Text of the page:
I’d like to coin a phrase in the beer-reviewing world: Just because a
beer is gimmicky doesn’t make it bad. While I would support that
statement whole-heartedly, I don’t think Magic Hat Wacko is the example
I’d chose to defend it with. This is one of the gimmickiest beers I’ve
ever encountered, which wouldn’t be a problem if only it were good. This
is a summer beer marketed on the notion that it’s made with beet
extract – does that sound appealing to you?
POUR, COLOR AND AROMA
beer flowed out of the bottle like water and produced a dark pink, but
crystal clear complexion reminiscent of raspberry ginger ale. There was
plenty of carbonation upon the initial pour, but it quickly calmed down
to complete tepidness. The head matched the body with a small, but brink
pink color and a soapy composition. It evaporated very quickly and left
no lacing on the glass. The aroma was typical for a Magic Hat beer with
a sweet, fruity scent with a noticeable malt presence.
had no idea what to expect from Wacko. I’ve never had beet sugar or
extract (or even the vegetable itself), although I suppose that’s good
because it gives me a more neutral starting point. Upon my first swig I
tasted something I haven’t had in years – a wine cooler (or at least a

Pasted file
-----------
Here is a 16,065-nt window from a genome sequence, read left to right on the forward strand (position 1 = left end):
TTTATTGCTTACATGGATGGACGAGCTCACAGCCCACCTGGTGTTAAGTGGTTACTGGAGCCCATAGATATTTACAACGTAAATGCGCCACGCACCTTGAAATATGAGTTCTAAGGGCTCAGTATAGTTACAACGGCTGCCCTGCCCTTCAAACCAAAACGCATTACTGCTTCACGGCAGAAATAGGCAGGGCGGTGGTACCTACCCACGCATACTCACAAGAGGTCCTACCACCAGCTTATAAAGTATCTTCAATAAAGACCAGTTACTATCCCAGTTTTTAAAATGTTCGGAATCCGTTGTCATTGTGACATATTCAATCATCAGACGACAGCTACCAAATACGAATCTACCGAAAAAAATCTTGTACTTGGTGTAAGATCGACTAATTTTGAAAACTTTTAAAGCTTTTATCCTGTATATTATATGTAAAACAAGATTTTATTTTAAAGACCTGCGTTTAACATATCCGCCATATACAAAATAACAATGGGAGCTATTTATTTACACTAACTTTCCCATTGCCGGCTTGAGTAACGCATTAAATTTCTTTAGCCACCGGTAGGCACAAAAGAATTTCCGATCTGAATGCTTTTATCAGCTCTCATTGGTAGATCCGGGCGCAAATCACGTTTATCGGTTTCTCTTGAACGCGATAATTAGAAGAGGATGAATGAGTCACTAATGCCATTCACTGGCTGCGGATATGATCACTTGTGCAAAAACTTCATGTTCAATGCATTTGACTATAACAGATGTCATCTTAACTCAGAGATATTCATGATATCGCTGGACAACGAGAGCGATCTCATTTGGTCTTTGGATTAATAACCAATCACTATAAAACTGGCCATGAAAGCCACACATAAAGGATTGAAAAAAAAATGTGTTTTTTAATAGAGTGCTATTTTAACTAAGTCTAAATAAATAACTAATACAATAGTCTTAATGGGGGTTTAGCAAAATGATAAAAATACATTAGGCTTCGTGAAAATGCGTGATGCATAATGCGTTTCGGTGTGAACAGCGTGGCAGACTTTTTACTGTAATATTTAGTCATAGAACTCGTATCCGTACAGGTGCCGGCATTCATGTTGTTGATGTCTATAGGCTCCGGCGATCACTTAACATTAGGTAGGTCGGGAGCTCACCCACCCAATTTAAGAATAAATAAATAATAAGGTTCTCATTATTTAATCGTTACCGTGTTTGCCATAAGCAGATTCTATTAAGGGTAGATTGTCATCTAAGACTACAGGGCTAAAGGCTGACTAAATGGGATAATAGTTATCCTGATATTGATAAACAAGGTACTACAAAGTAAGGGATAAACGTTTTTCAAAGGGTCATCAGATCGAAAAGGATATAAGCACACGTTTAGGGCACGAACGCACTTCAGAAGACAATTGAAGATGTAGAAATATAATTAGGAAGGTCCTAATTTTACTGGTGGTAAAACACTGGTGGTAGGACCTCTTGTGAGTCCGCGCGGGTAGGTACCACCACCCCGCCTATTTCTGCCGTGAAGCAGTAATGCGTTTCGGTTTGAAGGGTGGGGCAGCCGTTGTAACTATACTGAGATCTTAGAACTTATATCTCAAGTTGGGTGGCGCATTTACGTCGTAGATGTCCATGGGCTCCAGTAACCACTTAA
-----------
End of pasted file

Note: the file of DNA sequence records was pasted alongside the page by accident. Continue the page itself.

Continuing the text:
very watered-down version of those alcopops).
Magic Hat is known
for being experimental and having eccentric beer styles, which is fine
since the beer always tastes great… until now. Drinking Wacko is not a
pleasant experience. I get no specific ingredients here other than an
overly-sweetened palate which finishes with a dry, malty thud. No fruit
flavors are noticeable, although there is a taste similar to the
tartness of cranberry or grapefruit juice.
While I found the
first bottle easily drinkable, after my second and third I realized just
how unappealing the beer was. It’s just all beet sugar and little else.
At only 15 IBUs this beer probably could’ve been vastly improved by
increased bitterness for balance.
are easy to drink in small sips, while others are not. Wacko is
definitely an example of the former as it has a fairly soft mouthfeel
and a finish to match. However, if drank in larger gulps its dry, tart
side becomes very prominent and it begins to take on a much more coarse
texture. This is surprising considering this is a summer seasonal, after
I was able to drink two bottles of this
beer back-to-back without feeling the slightest bit buzzed. While some
might argue this is good, I think there is such thing as being a little
too light. Wacko is only 4.5% ABV and won’t fill up the drinker –
believe me, I tried!
all experimental beers can be a success and while the Magic Hat brewery
has a strong track record, Wacko is one of the few blemishes to their
record. I could see it being enjoyed by everyday drinkers looking for an
easy-drinking summer beer. However, after just one bottle I think most
people will be content and prefer to move on.